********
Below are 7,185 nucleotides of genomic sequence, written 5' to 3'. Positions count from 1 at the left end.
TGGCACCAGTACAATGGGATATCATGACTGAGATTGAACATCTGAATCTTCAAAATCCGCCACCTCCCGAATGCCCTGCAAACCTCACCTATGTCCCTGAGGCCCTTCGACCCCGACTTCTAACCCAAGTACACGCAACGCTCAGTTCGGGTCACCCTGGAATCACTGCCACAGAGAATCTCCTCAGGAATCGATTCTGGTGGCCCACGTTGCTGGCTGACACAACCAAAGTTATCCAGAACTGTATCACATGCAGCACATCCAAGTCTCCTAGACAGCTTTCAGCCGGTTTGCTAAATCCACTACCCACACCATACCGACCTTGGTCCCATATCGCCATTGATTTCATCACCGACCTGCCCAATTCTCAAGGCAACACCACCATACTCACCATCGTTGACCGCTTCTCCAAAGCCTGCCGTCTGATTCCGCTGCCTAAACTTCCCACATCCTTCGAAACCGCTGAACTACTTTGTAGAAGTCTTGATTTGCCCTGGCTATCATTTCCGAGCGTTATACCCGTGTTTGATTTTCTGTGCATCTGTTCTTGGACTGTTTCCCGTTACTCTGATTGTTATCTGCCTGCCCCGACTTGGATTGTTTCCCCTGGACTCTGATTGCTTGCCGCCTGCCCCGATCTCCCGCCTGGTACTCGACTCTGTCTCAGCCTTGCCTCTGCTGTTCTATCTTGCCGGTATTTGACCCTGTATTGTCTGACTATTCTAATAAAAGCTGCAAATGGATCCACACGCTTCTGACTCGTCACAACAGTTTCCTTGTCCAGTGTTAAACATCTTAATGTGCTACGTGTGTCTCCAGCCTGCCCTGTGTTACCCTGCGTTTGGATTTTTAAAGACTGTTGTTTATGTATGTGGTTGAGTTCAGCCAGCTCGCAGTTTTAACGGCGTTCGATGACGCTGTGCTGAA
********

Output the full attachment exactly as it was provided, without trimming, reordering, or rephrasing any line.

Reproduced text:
Below are 7,185 nucleotides of genomic sequence, written 5' to 3'. Positions count from 1 at the left end.
TGGCACCAGTACAATGGGATATCATGACTGAGATTGAACATCTGAATCTTCAAAATCCGCCACCTCCCGAATGCCCTGCAAACCTCACCTATGTCCCTGAGGCCCTTCGACCCCGACTTCTAACCCAAGTACACGCAACGCTCAGTTCGGGTCACCCTGGAATCACTGCCACAGAGAATCTCCTCAGGAATCGATTCTGGTGGCCCACGTTGCTGGCTGACACAACCAAAGTTATCCAGAACTGTATCACATGCAGCACATCCAAGTCTCCTAGACAGCTTTCAGCCGGTTTGCTAAATCCACTACCCACACCATACCGACCTTGGTCCCATATCGCCATTGATTTCATCACCGACCTGCCCAATTCTCAAGGCAACACCACCATACTCACCATCGTTGACCGCTTCTCCAAAGCCTGCCGTCTGATTCCGCTGCCTAAACTTCCCACATCCTTCGAAACCGCTGAACTACTTTGTAGAAGTCTTGATTTGCCCTGGCTATCATTTCCGAGCGTTATACCCGTGTTTGATTTTCTGTGCATCTGTTCTTGGACTGTTTCCCGTTACTCTGATTGTTATCTGCCTGCCCCGACTTGGATTGTTTCCCCTGGACTCTGATTGCTTGCCGCCTGCCCCGATCTCCCGCCTGGTACTCGACTCTGTCTCAGCCTTGCCTCTGCTGTTCTATCTTGCCGGTATTTGACCCTGTATTGTCTGACTATTCTAATAAAAGCTGCAAATGGATCCACACGCTTCTGACTCGTCACAACAGTTTCCTTGTCCAGTGTTAAACATCTTAATGTGCTACGTGTGTCTCCAGCCTGCCCTGTGTTACCCTGCGTTTGGATTTTTAAAGACTGTTGTTTATGTATGTGGTTGAGTTCAGCCAGCTCGCAGTTTTAACGGCGTTCGATGACGCTGTGCTGAA